• MP a voice in the wilderness

    Rifle season for whitetail deer is underway in local wildlife units this week. There is no doubt that more hunters partake in this annual hunt than any other open hunting season. This is a time when family and friends take to the deer camp, finding camaraderie among those who enjoy the hunt. This is a time when the lone hunter can find solitude while on stand, pondering mother nature at it’s finest, forgetting about the stresses of work and the rigors of life. This week of rifle season will see many vacation days and doctor’s notes for local employers, sick days for children at school, and the unmistakeable symptoms of “buck fever” for those who have been anticipating the joys of early November since the previous season.

    Some of the hunters at the Miller hunt camp for deer season, from left,
    are Jake Forrest, Dan Banfield, James Forrest, John Burt, Cole Miller and Larry Miller.

    Earlier in the year, I was invited by local MP Larry Miller to visit the “Miller Hunt Camp” during the November rifle season. I took Larry up on the offer this past Tuesday as I stopped in to the shoot the breeze with the Conservative politician, his family and friends.

    The rugged cabin, located north of Hepworth, was adorned inside with the racks of whitetail bucks from previous seasons, a big bear rug, numerous framed photos and a magnitude of hunting memorabilia that only an outdoorsman can appreciate. Not all members of the Miller hunting group were present, as his father (at 80 years old) and a few other individuals were still on stand waiting out a deer. The mood in camp was still upbeat despite the fact that the “meat pole” out front of the cabin was barren of hanging deer.

    This moment with the local MP in his family hunt camp afforded me an opportunity to sit down and share stories and better understand an individual who represents Grey-Bruce on a federal level. Dressed in camo and enjoying a morning coffee, Miller explained to me the joys of the outdoors and the importance of hunting not just on a local level, but across the entire country. The Millers have been residents of Grey-Bruce for five generations, growing roots originally in the village of Clavering, raising families in a rural setting, working farms and building homes. The Millers are also ardent hunters, and Larry is a staunch supporter of hunting, fishing and conservation in the political scene.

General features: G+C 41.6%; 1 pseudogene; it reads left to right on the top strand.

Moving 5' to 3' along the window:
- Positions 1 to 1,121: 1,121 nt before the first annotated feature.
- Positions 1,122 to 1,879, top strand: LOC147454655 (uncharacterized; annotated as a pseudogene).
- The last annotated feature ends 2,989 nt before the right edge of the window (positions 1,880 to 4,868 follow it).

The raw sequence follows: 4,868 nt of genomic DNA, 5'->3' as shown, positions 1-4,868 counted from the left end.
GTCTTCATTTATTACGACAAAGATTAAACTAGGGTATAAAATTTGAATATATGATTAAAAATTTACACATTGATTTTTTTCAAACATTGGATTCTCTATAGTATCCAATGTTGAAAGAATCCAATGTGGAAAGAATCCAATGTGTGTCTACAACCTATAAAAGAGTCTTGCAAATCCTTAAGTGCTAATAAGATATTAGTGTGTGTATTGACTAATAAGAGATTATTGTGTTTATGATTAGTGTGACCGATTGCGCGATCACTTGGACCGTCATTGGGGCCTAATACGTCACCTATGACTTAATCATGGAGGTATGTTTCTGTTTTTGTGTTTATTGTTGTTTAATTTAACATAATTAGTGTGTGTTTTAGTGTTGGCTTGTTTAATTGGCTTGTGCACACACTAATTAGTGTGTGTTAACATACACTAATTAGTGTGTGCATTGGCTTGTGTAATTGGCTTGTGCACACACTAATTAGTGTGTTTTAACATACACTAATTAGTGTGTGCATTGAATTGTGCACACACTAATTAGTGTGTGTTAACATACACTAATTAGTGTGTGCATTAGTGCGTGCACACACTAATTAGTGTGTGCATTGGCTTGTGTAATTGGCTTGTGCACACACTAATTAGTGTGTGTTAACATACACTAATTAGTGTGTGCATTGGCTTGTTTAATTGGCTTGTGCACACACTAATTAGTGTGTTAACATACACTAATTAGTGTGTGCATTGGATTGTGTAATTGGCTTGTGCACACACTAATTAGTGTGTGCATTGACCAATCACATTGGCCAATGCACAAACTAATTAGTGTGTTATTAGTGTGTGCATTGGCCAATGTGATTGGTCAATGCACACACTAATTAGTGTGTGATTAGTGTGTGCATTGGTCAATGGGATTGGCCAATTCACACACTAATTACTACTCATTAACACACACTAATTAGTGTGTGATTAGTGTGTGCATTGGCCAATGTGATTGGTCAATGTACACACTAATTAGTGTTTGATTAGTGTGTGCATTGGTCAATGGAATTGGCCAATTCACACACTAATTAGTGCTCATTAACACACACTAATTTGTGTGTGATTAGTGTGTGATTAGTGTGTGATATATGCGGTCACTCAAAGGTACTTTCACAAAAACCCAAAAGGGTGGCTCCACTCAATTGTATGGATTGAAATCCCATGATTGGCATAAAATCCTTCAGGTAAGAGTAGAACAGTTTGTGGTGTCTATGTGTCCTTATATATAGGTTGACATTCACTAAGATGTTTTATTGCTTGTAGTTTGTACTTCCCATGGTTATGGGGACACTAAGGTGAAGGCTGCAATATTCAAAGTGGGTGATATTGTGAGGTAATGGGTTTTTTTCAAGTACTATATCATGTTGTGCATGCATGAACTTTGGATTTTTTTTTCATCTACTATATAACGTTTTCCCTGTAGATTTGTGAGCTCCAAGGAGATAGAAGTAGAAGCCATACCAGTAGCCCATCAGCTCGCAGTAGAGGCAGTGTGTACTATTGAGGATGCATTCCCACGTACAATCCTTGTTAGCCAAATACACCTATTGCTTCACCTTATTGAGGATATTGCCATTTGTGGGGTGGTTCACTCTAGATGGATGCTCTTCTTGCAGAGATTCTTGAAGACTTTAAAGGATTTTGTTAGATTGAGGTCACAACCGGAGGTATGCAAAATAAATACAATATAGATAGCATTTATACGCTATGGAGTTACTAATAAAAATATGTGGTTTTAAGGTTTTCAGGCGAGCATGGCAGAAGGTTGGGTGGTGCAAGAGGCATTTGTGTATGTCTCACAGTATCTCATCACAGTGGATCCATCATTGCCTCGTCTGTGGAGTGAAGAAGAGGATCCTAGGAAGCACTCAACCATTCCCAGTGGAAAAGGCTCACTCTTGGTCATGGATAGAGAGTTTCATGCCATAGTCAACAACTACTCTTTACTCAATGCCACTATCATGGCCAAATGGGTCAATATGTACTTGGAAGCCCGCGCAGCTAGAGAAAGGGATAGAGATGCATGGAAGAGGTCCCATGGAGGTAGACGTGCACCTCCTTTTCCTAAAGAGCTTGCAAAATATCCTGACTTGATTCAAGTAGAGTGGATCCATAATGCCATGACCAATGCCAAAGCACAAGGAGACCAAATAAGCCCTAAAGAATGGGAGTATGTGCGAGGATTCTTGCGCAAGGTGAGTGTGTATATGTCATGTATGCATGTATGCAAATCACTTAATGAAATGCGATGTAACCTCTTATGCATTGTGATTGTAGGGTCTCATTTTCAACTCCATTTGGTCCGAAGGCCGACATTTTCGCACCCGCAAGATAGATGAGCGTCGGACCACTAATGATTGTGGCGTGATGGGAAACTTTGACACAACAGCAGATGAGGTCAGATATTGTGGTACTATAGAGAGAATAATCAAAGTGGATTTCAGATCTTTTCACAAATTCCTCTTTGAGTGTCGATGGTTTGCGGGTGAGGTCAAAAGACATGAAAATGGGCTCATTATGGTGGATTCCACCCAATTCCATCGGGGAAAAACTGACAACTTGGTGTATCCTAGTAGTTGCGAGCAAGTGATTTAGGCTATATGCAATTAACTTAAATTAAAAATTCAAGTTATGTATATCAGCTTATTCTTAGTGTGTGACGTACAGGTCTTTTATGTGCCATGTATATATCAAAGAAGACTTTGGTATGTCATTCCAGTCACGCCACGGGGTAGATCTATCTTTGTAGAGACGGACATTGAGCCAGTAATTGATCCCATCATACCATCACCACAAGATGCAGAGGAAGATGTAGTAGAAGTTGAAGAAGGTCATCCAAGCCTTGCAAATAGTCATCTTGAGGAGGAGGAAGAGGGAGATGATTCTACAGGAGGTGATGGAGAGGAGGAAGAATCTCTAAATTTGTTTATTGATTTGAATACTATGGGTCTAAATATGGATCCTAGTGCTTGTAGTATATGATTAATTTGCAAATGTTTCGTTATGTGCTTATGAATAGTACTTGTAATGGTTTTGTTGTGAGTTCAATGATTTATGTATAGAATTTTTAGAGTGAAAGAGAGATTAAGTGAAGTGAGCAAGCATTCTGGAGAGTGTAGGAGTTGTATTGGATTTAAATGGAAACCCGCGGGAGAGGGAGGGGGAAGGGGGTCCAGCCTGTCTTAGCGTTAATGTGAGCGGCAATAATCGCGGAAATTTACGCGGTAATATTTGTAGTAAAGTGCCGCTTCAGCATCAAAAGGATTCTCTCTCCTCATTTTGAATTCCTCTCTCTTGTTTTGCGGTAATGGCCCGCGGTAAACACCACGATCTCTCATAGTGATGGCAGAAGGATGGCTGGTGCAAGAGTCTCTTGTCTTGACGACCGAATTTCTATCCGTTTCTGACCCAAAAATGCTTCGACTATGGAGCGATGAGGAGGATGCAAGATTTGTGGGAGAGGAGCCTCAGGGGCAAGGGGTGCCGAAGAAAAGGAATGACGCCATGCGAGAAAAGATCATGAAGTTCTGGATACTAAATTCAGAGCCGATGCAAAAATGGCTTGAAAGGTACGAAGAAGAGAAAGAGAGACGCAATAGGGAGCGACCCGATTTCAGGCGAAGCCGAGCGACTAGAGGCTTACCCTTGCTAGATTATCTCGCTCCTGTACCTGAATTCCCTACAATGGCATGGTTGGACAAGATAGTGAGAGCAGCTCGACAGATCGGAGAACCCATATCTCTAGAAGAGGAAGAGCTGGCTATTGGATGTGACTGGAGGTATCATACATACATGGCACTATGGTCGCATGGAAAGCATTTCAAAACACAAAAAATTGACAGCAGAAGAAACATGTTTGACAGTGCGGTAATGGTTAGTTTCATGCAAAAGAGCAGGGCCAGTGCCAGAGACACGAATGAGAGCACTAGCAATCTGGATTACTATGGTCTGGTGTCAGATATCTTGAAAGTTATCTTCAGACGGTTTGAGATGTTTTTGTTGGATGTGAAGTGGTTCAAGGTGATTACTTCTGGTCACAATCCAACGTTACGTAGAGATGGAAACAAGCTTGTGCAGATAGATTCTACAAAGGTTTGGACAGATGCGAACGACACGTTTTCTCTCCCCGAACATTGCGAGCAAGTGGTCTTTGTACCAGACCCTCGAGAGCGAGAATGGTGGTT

The topics thrown around the hunt camp table ranged from political hot potatoes like pipelines and education, all the way to familiar ground like outdoor recreation and gun control. When I asked Miller what he felt were the biggest threats to local hunting and fishing opportunities, he noted that “urban sprawl” was slowing taking up rural land. “Tourists from larger city environments visit Grey-Bruce and fall in love with the area. Many of these individuals then purchase land here and often post the property and will not allow hunting. This in turn limits rural land that was once open to hunting. Many folks who are new to the area may not be familiar with hunting, the importance of wildlife management, and the importance of available hunting opportunities”. He also stated that to many people “hunting is foreign” and without proper knowledge of the activity many people just oppose it. This is a sad but common theme with many anti-hunting advocates I have shared conversations with. Miller went on to highlight the importance of anglers and hunters as “stewards of the land” who take care of the resource that they enjoy.